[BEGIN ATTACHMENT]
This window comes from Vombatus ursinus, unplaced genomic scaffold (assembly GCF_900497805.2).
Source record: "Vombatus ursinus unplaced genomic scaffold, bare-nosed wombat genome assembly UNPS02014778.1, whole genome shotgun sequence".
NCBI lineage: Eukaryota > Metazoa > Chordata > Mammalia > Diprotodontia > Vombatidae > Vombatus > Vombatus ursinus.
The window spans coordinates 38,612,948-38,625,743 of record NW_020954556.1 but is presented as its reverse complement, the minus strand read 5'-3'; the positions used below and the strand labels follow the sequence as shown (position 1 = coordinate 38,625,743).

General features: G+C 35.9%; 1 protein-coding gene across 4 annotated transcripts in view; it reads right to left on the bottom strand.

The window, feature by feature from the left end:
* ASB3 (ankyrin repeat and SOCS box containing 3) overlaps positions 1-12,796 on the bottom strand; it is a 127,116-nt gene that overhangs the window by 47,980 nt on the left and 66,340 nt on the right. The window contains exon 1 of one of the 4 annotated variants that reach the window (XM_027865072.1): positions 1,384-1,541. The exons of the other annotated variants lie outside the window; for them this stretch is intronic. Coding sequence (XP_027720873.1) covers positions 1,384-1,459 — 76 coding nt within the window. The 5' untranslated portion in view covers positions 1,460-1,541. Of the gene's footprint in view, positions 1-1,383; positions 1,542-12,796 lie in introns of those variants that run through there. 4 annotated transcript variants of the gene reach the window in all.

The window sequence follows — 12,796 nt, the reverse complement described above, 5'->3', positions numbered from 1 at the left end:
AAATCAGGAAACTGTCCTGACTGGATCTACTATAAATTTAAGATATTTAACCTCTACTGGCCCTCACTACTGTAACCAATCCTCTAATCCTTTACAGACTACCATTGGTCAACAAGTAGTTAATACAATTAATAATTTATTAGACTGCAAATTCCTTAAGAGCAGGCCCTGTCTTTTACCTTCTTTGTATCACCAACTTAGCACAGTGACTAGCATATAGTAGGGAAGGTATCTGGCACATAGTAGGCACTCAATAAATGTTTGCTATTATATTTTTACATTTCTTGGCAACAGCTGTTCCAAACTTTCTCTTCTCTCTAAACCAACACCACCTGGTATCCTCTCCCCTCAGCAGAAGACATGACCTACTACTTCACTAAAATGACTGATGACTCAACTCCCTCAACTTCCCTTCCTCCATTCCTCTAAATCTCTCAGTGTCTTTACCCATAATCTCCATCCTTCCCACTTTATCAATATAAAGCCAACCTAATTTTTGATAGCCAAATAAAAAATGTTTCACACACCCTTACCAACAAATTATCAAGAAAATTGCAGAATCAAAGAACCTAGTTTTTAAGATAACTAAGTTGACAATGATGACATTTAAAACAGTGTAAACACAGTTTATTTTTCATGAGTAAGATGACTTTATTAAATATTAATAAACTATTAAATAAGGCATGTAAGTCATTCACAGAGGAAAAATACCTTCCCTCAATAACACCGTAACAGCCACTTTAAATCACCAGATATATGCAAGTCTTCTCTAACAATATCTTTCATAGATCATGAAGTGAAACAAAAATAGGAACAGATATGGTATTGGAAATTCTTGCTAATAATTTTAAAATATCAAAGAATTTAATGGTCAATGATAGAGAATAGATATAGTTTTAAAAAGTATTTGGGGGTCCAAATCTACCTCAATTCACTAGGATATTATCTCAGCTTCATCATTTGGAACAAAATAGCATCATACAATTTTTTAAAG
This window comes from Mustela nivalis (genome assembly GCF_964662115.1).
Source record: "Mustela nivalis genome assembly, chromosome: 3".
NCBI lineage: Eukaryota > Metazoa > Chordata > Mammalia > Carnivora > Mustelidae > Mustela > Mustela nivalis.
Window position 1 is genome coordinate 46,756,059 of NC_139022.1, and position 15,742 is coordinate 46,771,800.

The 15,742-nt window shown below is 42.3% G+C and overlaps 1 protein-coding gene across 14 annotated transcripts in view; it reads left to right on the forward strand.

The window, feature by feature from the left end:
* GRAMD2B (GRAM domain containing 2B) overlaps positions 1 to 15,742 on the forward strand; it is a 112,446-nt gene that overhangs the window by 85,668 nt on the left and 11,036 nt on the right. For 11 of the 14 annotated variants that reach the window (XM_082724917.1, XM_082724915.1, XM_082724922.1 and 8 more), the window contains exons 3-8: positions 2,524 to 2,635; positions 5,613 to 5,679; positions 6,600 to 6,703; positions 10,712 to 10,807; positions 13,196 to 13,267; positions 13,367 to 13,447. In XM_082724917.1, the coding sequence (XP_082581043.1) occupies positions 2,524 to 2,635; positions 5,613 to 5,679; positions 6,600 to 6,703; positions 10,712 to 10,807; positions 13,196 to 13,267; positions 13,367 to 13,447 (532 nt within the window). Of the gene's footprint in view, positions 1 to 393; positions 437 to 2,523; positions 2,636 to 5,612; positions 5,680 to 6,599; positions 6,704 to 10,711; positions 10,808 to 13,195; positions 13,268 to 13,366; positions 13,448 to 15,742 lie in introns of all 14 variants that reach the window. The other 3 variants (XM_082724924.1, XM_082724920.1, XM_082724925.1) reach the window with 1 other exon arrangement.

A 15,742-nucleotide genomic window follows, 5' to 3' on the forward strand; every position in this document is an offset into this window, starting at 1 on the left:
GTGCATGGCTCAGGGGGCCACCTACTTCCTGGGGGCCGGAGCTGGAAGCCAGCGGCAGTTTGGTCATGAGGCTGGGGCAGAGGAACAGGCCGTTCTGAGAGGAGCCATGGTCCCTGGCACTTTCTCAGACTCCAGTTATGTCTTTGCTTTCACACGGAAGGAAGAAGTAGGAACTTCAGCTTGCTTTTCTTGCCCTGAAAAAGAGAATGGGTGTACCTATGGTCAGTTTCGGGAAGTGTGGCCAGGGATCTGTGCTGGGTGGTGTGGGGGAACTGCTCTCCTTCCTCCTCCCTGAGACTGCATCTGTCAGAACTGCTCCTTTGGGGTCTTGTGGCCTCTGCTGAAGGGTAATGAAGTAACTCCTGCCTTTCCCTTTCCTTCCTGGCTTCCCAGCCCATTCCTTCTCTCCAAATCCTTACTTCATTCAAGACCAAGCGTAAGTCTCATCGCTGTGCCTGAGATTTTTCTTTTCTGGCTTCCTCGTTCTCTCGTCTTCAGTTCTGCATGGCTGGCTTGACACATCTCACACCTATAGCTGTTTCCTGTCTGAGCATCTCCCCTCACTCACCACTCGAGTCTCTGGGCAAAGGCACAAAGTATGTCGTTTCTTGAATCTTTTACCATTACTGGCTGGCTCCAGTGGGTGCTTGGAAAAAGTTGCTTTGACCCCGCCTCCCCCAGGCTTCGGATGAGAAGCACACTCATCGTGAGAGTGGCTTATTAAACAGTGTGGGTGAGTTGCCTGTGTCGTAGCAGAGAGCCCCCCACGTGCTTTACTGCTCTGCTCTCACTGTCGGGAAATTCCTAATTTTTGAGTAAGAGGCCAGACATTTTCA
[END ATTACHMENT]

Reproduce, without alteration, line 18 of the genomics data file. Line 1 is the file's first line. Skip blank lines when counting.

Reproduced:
GTGCATGGCTCAGGGGGCCACCTACTTCCTGGGGGCCGGAGCTGGAAGCCAGCGGCAGTTTGGTCATGAGGCTGGGGCAGAGGAACAGGCCGTTCTGAGAGGAGCCATGGTCCCTGGCACTTTCTCAGACTCCAGTTATGTCTTTGCTTTCACACGGAAGGAAGAAGTAGGAACTTCAGCTTGCTTTTCTTGCCCTGAAAAAGAGAATGGGTGTACCTATGGTCAGTTTCGGGAAGTGTGGCCAGGGATCTGTGCTGGGTGGTGTGGGGGAACTGCTCTCCTTCCTCCTCCCTGAGACTGCATCTGTCAGAACTGCTCCTTTGGGGTCTTGTGGCCTCTGCTGAAGGGTAATGAAGTAACTCCTGCCTTTCCCTTTCCTTCCTGGCTTCCCAGCCCATTCCTTCTCTCCAAATCCTTACTTCATTCAAGACCAAGCGTAAGTCTCATCGCTGTGCCTGAGATTTTTCTTTTCTGGCTTCCTCGTTCTCTCGTCTTCAGTTCTGCATGGCTGGCTTGACACATCTCACACCTATAGCTGTTTCCTGTCTGAGCATCTCCCCTCACTCACCACTCGAGTCTCTGGGCAAAGGCACAAAGTATGTCGTTTCTTGAATCTTTTACCATTACTGGCTGGCTCCAGTGGGTGCTTGGAAAAAGTTGCTTTGACCCCGCCTCCCCCAGGCTTCGGATGAGAAGCACACTCATCGTGAGAGTGGCTTATTAAACAGTGTGGGTGAGTTGCCTGTGTCGTAGCAGAGAGCCCCCCACGTGCTTTACTGCTCTGCTCTCACTGTCGGGAAATTCCTAATTTTTGAGTAAGAGGCCAGACATTTTCA